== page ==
Currently viewing the tag: "food chain"
What's That Bug? does not endorse extermination

Nursery Web or Fishing Spider? (plus, they’re just cool pictures!)
I live in the lowcountry of South Carolina and found this spider on my back patio a couple of weeks ago. The toad is a baby one, maybe about 1″ – 1 1/4″ long. I took so many pictures, this guy (gal?) must have gotten sick of my camera’s paparazzo flashblub because he took off across the lawn, taking the toad with him. I haven’t seen him since. I understand that, assuming this is the type of spider I think it is, that the bite is not lethal or particularly dangerous, but what if they get into a house and bite a small pet? Or even a baby or toddler? Thanks so much!
Samantha

Hi Samantha,
Wow! What a wonderful photo. This is a Dolomedes Fishing Spider, and it appears to be feasting on a Tree Frog. All spiders have venom, and it is possible that a bite could affect a sensitive person in a negative way. It is a sure bet that it would cause discomfort like swelling and or itching.

What's That Bug? does not endorse extermination

dining damselfly
In the second photo a damselfly dines on a lygus bug while a tiny scuttle fly (at the left) competes for the meal. By the way, I took these photos with the 6x lens of a linen tester mounted in front of a camera not designed for close-up photography.
Ronald

Hi Ronald,
Your Damselfly foodchain image is great. Sorry we cannot identify the species (possibly a Violet Dancer, Argia vivida). We have real problems identifying dragonflies and damselflies. Perhaps someone will write in and identify it.

Update: Sat, Feb 21, 2009 at 2:48 AM
Good morning,
The shape of the black marking and overall looj makes it a species of the Enallagma (Bluets)genus.
Renaud, Switzerland

What's That Bug? does not endorse extermination

Hi– just found your gorgeous site. You can bet I’ll be a frequent visitor! We found this fine, fat, fellow at the far eastern point of the country this weekend, in Pembroke, Maine. I was just admiring this photo, when I noticed the little white blobs on the caterpillar’s skin. Are these wasp larvae? Will he die before he can turn into a moth? Also — I guess he’s a cecropia moth.
Meg in Maine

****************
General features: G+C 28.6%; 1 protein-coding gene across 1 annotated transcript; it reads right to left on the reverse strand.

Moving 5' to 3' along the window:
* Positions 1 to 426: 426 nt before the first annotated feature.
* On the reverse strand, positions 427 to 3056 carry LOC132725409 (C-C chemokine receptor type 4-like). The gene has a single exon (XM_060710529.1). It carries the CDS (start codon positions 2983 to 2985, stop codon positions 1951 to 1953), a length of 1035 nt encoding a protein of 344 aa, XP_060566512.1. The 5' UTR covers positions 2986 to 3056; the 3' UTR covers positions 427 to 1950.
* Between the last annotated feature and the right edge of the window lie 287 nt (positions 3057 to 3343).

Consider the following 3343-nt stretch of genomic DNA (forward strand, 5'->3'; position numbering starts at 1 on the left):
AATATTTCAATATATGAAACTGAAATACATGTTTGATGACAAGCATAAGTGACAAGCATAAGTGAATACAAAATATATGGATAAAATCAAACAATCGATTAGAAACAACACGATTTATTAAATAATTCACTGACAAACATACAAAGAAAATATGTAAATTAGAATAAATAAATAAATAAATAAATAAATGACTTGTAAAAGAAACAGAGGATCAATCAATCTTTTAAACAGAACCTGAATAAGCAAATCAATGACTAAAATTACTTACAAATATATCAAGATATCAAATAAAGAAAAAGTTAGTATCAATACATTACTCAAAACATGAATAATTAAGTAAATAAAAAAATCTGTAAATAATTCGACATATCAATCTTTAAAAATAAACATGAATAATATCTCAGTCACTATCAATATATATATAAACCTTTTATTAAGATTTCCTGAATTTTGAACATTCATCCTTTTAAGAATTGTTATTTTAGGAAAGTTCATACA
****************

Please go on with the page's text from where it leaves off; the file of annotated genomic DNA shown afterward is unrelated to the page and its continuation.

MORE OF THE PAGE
Hi Meg,
This is a Cecropia Moth, and it does appear as though it is parasitized, probably by a Brachonid Wasp species. If that is the case, sadly, the caterpillar will die before reaching adulthood. The wasp pupa are smaller than we are used to seeing on Sphingidae Caterpillars, so it might be another species.

What's That Bug? does not endorse extermination

Hi– just found your gorgeous site. You can bet I’ll be a frequent visitor! We found this fine, fat, fellow at the far eastern point of the country this weekend, in Pembroke, Maine. I was just admiring this photo, when I noticed the little white blobs on the caterpillar’s skin. Are these wasp larvae? Will he die before he can turn into a moth? Also — I guess he’s a cecropia moth.
Meg in Maine

Hi Meg,
This is a Cecropia Moth, and it does appear as though it is parasitized, probably by a Brachonid Wasp species. If that is the case, sadly, the caterpillar will die before reaching adulthood. The wasp pupa are smaller than we are used to seeing on Sphingidae Caterpillars, so it might be another species.

What's That Bug? does not endorse extermination

Spearhead Gumleaf Katydid
Hi!
Living in The Great Smoky Mountains, I never know what will happen next. I had just put out some birdseed when the Katydid flew in over my right shoulder and started dining. Its head bobbed up and down as it chowed down! The very next morning, as the sun was just about to make an appearance, I saw something stuck in the hummingbird feeder. Yes, a Katydid, and it was so “into” the sugar water that I was able to get as close as I pleased without even being noticed. The following day, on my way down the front steps, I found the orb weaving spider dining on a Katydid! Was it the same reckless one, or three different ones? Rhetorical question… Thanx again for listening,
R.G. Marion

Hi again R.G.
This looks like an Angular Winged Katydid to us.  The spider is an Orbweaver.

Update: (07/03/2008) Katydid IDs from Piotr Naskrecki
Hi,
I have been looking at the page with unidentified katydids (Katydids 2), and thought I could help with some ID’s. From top to bottom they are: Microcentrum sp.

What's That Bug? does not endorse extermination

Hello Bug People!
My daughter and I were quite surprised when this large insect buzzing around our deck returned with a yellow jacket for lunch. I was able to capture the Kodak moment, and with your website, identified the insect as a Robber Fly. What a brave guy — out catching bees (how DO they do that?!) and not a bit fazed by a camera in its face… Blessings,
Cindy

Hi Cindy,
Judging by the prominent beard and the large size, this must be a Giant Robber Fly in the genus Protacanthus. Thanks for getting up close and personal.

Update:  August 14, 2011
In doing some site maintenance, we realized we never properly identified this Red Footed Cannibalfly.

What's That Bug? does not endorse extermination